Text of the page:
Monday, February 11, 2008

Space Policy in the Twenty First Century: War

War affects a lot of things, including... space. However, space is one of the things that affects war back. In the days of the Cold War, the war was primarily affecting space, and the race for the moon in turn affected how people looked at the war and the powers fighting it. This went back and made its mark on the war. The Cold War was greatly a war of internal stability too. Both the U.S. and the U.S.S.R. had to deal with raging problems of one kind or another at home, and it was ultimately the latter that couldn't deal with the problems it was coughing up and dissolved. Though the mission to the Moon, the previous, and the later missions didn't culminate in weapons and combat, they had the potential for incredible power. Though not used to nearly the fullest extent, these technologies have come to fruition. That being, there isn't much justification for using such power today. The consequences for launching an ICBM these days would be fierce, to put it very lightly. Still, defences against space-based offenses are researched and used (orbital defence systems). Back in the Cold War, there was still more direction. The book discussed the drive of Apollo, and how such motivation and money could possibly never be found again in space. That was the time when the war against communism drove America to those kinds of expenditures, but that's been over for awhile. I don't see the faintest sign or omen of a space race against Al-Qaeda.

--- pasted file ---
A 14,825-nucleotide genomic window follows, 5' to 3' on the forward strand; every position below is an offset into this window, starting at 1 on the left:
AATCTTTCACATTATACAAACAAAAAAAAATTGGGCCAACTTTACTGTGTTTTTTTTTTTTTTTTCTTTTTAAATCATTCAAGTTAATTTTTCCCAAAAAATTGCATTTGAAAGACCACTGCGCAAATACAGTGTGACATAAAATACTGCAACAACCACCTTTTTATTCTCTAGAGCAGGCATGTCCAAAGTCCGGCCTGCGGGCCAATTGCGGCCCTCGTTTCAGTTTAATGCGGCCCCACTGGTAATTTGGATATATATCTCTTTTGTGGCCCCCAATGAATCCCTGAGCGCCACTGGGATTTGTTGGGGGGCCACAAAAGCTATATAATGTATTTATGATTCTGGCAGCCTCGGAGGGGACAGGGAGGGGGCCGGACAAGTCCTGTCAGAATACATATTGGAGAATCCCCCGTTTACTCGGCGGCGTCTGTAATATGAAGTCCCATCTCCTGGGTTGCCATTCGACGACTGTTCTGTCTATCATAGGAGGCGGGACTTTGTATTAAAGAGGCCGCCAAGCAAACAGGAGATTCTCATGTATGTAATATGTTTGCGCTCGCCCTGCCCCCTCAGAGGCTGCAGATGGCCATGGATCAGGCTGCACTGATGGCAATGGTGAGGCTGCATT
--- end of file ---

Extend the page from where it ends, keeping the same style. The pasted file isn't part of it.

I don't doubt that going much farther in space will require virtual world peace. Every power that has even a shred of usable resources and/or can cause chaos would need to be in on the program, or just not interrupt. A program could be anything previously mentioned, such as a mission to Mars, Jupiter, Saturn, Uranus, Neptune, Pluto... and simply further...

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